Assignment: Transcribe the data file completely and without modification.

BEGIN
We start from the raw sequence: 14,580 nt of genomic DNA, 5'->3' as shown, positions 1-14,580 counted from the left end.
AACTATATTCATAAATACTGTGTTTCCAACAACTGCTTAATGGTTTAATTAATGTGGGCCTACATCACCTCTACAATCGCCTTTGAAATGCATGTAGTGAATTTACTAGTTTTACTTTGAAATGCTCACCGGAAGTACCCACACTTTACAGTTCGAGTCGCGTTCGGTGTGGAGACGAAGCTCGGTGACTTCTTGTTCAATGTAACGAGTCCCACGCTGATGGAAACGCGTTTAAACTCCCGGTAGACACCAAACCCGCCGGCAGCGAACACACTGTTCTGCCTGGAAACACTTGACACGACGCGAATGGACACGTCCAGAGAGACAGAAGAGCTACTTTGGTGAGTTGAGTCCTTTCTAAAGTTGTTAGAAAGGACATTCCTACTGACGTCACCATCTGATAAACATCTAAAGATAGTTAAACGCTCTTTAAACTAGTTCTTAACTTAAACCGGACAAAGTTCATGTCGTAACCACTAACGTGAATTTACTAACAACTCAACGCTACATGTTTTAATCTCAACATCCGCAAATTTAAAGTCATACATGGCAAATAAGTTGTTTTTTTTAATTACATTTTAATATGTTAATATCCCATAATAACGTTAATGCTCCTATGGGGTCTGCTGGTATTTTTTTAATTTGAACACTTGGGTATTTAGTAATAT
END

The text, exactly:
We start from the raw sequence: 14,580 nt of genomic DNA, 5'->3' as shown, positions 1-14,580 counted from the left end.
AACTATATTCATAAATACTGTGTTTCCAACAACTGCTTAATGGTTTAATTAATGTGGGCCTACATCACCTCTACAATCGCCTTTGAAATGCATGTAGTGAATTTACTAGTTTTACTTTGAAATGCTCACCGGAAGTACCCACACTTTACAGTTCGAGTCGCGTTCGGTGTGGAGACGAAGCTCGGTGACTTCTTGTTCAATGTAACGAGTCCCACGCTGATGGAAACGCGTTTAAACTCCCGGTAGACACCAAACCCGCCGGCAGCGAACACACTGTTCTGCCTGGAAACACTTGACACGACGCGAATGGACACGTCCAGAGAGACAGAAGAGCTACTTTGGTGAGTTGAGTCCTTTCTAAAGTTGTTAGAAAGGACATTCCTACTGACGTCACCATCTGATAAACATCTAAAGATAGTTAAACGCTCTTTAAACTAGTTCTTAACTTAAACCGGACAAAGTTCATGTCGTAACCACTAACGTGAATTTACTAACAACTCAACGCTACATGTTTTAATCTCAACATCCGCAAATTTAAAGTCATACATGGCAAATAAGTTGTTTTTTTTAATTACATTTTAATATGTTAATATCCCATAATAACGTTAATGCTCCTATGGGGTCTGCTGGTATTTTTTTAATTTGAACACTTGGGTATTTAGTAATAT